### Functional programming is not

Functional programming is nothing more than imperative without assignments. In other words, the programmer is not allowed to change the state of a variable, because the change might create bugs. FP does not trust the programmer. Other than that, it is a procedure-oriented paradigm: a function is a computation step amongst other computation steps. Since FP has steps, it is procedural, i.e. the flow of computations is coded by the programmer. Of course FP has many other properties that are not directly related to the main concept; for example, pattern matching, closures etc that exist in other non FP environments. The main concept of functional programming can be easily applied to any other imperative language; for example, try coding in C++ without assignments, without classes and every parameter as const. It's the same thing.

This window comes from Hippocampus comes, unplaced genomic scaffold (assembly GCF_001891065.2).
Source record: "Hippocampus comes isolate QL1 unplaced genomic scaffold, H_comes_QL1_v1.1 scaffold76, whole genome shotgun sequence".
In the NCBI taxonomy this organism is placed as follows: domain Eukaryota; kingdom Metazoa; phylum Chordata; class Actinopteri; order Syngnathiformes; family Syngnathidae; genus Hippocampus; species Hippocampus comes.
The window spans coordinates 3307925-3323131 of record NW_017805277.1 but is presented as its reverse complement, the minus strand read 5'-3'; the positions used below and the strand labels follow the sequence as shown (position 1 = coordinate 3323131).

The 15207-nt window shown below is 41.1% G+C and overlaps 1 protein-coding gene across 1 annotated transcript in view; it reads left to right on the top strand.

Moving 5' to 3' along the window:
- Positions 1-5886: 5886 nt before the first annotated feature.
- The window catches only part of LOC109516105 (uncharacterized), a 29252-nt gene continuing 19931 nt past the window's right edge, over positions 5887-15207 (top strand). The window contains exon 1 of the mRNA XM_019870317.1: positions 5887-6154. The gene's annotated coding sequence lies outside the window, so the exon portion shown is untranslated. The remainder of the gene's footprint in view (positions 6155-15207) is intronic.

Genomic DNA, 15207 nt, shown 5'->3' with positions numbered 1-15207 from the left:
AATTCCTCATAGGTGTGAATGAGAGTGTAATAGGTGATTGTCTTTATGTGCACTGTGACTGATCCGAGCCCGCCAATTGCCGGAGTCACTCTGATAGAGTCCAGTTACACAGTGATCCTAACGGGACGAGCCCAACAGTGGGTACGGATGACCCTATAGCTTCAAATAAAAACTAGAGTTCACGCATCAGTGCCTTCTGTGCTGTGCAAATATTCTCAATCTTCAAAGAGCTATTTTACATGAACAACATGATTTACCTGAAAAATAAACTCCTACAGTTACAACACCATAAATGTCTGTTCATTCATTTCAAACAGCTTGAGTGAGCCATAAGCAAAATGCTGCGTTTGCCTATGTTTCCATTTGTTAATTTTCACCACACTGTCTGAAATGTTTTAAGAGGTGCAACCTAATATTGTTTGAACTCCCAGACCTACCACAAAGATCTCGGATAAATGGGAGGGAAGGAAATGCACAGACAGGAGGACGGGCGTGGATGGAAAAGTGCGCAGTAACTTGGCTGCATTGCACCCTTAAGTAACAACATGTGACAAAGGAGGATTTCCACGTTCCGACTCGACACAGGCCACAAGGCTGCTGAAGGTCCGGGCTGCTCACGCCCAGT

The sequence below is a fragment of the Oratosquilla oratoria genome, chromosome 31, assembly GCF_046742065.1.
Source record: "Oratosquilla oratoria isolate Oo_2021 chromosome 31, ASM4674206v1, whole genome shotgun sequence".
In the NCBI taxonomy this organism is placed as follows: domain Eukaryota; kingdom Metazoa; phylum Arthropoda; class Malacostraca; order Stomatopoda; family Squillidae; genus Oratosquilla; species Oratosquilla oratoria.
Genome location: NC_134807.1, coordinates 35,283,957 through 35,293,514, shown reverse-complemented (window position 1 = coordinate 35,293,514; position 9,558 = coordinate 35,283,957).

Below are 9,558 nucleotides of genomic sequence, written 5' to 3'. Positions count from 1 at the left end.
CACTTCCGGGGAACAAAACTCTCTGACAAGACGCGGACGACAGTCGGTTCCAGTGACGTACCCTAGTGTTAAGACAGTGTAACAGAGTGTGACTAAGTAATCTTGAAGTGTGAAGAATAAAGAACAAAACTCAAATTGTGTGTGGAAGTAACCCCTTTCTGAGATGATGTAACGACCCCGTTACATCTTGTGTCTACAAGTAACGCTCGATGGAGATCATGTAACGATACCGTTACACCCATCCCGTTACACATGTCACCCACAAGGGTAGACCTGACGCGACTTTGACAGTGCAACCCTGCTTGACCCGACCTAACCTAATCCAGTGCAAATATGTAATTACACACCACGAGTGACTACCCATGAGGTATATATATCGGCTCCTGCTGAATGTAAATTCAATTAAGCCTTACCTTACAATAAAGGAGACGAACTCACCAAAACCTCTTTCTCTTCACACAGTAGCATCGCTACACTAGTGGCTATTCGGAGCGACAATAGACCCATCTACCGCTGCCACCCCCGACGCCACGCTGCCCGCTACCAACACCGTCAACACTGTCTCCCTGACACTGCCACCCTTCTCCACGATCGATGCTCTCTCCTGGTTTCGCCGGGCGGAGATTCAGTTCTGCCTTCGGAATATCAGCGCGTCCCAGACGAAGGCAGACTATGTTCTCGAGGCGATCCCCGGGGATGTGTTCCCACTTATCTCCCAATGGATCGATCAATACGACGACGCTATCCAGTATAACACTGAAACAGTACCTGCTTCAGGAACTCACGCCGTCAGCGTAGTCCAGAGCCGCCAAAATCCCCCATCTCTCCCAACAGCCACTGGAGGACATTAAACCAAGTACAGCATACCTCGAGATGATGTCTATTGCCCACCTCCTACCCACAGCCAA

The declarative thing is not programming at all. All that it is about is declaring things. In spreadsheets, you don't do programming, you simply declare the formulas to be used and the range to be applied to. The actual program has been there for you, in the form of built-in functions. It is only when you make a new function that you make some sort of programming. But that is not declarative, it is procedural, because it involves logic and assignments (hidden from the user, though). Take the SUM function, for example: it iterates over a range of cells, adding the contents to a variable. That's procedural programming: it is a loop over a range, an addition and an assignment. Although the user doesn't deal with that in a spreadsheet.

The relational model is an information organization model and not a programming paradigm. It does not contain logic, nor does it allow for doing algorithms. It describes the organization of data.

### the programmer is not allowed

the programmer is not allowed to change the state of a variable, because the change might create bugs.